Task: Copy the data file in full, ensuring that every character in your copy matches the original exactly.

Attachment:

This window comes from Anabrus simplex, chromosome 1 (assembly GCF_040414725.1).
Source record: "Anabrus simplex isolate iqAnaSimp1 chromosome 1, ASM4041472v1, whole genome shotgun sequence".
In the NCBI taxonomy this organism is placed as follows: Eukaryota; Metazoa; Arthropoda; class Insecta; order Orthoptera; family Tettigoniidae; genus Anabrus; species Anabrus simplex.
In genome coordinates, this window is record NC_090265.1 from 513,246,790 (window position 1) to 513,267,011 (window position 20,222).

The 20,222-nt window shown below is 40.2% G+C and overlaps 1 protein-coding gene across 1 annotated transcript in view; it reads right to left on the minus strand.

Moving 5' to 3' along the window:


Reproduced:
This window comes from Anabrus simplex, chromosome 1 (assembly GCF_040414725.1).
Source record: "Anabrus simplex isolate iqAnaSimp1 chromosome 1, ASM4041472v1, whole genome shotgun sequence".
In the NCBI taxonomy this organism is placed as follows: Eukaryota; Metazoa; Arthropoda; class Insecta; order Orthoptera; family Tettigoniidae; genus Anabrus; species Anabrus simplex.
In genome coordinates, this window is record NC_090265.1 from 513,246,790 (window position 1) to 513,267,011 (window position 20,222).

The 20,222-nt window shown below is 40.2% G+C and overlaps 1 protein-coding gene across 1 annotated transcript in view; it reads right to left on the minus strand.

Moving 5' to 3' along the window: